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Traditionally most of the world’s forced rhubarb was grown in West Yorkshire in forcing sheds in an area called the rhubarb triangle. It can however be successfully forced in our home gardens or allotments.

Two to three year old crowns (roots) should be used.  In December or January the crowns should be covered with a layer of straw or bracken, and an upturned bucket, dustbin or a traditional rhubarb forcing pot should be placed over them to exclude all light. The forcing process can really take the energy out of the crowns, so it is recommended that you have at least two crowns and cover alternate ones each year so that the other can be left to recover.

Excluding the light will limit photosynthesis and cause the stems to reach out for light, producing pale soft stems that are quite delicious.  The stems will be ready to pull two to three weeks earlier than crowns that are left uncovered, when there is little else to harvest on our plots.  Forced crowns should then be left unpulled for the rest of the growing season to aid recovery.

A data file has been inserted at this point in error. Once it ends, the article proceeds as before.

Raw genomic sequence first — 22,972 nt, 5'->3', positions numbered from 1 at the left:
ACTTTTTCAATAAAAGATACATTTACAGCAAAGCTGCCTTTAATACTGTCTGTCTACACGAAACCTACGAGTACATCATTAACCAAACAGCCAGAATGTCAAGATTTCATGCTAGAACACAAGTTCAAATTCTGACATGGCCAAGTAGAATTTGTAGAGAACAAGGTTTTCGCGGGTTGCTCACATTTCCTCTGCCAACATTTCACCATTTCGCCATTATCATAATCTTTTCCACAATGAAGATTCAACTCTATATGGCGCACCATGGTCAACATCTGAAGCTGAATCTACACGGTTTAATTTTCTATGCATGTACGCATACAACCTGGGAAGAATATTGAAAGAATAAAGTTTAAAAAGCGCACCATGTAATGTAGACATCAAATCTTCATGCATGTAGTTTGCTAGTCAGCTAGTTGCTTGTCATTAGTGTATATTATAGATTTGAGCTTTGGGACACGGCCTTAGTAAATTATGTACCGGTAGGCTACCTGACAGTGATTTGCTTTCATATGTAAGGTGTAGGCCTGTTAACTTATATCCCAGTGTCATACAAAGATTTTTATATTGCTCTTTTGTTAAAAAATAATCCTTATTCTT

An even earlier harvest can be achieved by lifting crowns in November. These crowns should have been exposed to at least seven to nine weeks of cold after the growing season outside to bring them out of dormancy. They can then be potted up in a quality multi-purpose compost and taken into a cold greenhouse, cellar or garage and kept at a temperature of 7-16C (45-60F). Light should be excluded as previously described. Keep the crowns damp. The crop will then be ready to harvest in around five weeks. It is recommended that crowns forced in this way should be discarded after the harvest as they become very weak.

To view rhubarb crowns at Thompson & Morgan click here

To view a terracotta rhubarb forcer at Harrod Horticultural click here

Mark Snelling.

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